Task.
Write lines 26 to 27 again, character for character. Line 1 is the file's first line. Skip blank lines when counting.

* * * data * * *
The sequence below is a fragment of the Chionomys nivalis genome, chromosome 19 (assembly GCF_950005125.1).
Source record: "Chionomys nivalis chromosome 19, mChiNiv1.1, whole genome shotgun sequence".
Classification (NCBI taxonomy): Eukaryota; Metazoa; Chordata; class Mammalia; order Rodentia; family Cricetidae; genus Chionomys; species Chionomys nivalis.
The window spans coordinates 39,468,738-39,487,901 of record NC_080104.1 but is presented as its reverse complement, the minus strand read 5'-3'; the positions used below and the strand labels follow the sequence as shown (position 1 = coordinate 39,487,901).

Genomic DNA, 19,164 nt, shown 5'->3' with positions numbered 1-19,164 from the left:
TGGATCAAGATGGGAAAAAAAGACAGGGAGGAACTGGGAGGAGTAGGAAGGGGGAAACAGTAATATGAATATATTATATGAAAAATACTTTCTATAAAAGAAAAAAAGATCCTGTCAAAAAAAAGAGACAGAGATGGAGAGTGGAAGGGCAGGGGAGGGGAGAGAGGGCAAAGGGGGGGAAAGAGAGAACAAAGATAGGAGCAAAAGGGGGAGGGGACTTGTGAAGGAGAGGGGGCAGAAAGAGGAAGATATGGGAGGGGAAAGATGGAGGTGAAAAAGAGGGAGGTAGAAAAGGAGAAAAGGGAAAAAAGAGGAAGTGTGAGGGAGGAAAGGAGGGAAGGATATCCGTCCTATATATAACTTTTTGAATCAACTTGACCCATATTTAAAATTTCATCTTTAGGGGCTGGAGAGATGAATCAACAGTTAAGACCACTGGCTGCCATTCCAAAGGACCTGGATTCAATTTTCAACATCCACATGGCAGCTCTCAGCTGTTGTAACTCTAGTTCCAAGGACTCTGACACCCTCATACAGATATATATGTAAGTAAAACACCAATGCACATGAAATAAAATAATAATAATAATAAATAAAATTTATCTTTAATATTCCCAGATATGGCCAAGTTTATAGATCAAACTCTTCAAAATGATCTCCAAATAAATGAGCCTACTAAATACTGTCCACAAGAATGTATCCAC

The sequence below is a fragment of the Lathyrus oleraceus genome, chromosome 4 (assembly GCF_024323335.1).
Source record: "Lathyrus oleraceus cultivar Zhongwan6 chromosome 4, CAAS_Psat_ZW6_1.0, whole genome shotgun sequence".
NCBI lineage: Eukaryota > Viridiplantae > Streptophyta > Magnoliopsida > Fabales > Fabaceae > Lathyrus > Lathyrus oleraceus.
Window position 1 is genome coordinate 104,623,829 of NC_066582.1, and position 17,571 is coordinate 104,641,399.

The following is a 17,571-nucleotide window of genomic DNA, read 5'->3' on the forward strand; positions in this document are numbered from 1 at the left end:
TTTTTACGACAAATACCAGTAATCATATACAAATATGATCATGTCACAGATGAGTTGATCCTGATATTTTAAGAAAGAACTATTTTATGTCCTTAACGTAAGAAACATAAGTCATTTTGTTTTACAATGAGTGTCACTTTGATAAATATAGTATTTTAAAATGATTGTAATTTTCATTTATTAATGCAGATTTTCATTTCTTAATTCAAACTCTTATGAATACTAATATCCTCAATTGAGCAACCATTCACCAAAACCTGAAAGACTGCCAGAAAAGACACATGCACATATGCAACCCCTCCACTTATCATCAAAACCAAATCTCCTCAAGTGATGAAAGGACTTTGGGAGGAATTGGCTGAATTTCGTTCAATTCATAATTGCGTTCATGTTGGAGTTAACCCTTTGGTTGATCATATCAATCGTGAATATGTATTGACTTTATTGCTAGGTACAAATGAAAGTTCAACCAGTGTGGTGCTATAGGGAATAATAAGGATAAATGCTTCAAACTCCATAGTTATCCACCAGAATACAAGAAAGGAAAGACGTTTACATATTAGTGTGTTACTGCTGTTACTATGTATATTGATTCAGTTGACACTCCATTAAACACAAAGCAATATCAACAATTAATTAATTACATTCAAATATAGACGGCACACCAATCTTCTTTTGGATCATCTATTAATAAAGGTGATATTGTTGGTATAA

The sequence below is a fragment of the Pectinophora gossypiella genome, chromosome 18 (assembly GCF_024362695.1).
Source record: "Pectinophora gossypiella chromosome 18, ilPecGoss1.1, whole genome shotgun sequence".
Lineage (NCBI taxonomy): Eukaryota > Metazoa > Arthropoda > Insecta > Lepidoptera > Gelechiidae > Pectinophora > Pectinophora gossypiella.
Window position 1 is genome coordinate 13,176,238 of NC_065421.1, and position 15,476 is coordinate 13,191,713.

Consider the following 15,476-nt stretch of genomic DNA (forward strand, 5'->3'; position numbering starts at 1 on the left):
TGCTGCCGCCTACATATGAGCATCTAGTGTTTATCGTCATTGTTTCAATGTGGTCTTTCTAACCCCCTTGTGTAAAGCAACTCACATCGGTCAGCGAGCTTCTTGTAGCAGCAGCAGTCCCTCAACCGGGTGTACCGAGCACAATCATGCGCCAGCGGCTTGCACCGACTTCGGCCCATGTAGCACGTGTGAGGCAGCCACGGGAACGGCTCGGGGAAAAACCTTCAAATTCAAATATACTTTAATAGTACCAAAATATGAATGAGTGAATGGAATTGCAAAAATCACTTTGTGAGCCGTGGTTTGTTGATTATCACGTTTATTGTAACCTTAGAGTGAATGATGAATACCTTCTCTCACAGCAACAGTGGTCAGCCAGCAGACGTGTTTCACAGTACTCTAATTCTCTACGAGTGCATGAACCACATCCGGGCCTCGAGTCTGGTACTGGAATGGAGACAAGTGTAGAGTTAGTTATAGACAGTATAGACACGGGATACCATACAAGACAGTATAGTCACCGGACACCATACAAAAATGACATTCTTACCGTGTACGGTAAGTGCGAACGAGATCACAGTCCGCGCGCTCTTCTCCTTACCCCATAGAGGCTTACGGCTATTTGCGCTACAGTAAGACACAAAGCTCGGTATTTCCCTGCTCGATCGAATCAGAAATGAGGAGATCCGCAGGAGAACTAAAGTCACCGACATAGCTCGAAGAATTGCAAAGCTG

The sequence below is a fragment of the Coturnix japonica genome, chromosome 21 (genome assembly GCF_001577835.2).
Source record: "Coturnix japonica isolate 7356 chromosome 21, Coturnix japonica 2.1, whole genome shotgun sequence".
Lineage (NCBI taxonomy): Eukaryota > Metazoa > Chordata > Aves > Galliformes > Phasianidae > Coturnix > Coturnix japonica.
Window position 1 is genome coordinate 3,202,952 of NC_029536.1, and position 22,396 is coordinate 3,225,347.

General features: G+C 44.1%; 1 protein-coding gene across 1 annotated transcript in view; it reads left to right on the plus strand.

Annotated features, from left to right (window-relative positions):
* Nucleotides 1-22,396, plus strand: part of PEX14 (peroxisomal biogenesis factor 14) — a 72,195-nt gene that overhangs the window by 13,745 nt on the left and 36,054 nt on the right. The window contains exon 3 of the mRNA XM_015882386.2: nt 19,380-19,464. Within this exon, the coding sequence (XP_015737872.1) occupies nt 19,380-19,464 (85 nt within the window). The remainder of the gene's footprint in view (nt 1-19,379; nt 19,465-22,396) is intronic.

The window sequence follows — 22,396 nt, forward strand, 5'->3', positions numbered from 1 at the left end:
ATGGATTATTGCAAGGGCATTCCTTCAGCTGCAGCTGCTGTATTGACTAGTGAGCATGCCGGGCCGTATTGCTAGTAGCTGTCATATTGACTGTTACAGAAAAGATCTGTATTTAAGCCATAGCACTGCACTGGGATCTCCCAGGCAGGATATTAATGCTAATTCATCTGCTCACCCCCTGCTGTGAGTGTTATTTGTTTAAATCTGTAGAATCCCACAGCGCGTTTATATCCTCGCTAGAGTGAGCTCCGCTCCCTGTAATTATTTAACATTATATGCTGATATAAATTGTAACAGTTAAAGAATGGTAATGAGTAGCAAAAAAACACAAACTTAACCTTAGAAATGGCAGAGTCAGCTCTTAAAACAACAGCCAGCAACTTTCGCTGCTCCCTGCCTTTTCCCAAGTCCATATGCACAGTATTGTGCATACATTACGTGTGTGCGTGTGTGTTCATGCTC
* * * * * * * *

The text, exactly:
The window sequence follows — 22,396 nt, forward strand, 5'->3', positions numbered from 1 at the left end:
ATGGATTATTGCAAGGGCATTCCTTCAGCTGCAGCTGCTGTATTGACTAGTGAGCATGCCGGGCCGTATTGCTAGTAGCTGTCATATTGACTGTTACAGAAAAGATCTGTATTTAAGCCATAGCACTGCACTGGGATCTCCCAGGCAGGATATTAATGCTAATTCATCTGCTCACCCCCTGCTGTGAGTGTTATTTGTTTAAATCTGTAGAATCCCACAGCGCGTTTATATCCTCGCTAGAGTGAGCTCCGCTCCCTGTAATTATTTAACATTATATGCTGATATAAATTGTAACAGTTAAAGAATGGTAATGAGTAGCAAAAAAACACAAACTTAACCTTAGAAATGGCAGAGTCAGCTCTTAAAACAACAGCCAGCAACTTTCGCTGCTCCCTGCCTTTTCCCAAGTCCATATGCACAGTATTGTGCATACATTACGTGTGTGCGTGTGTGTTCATGCTC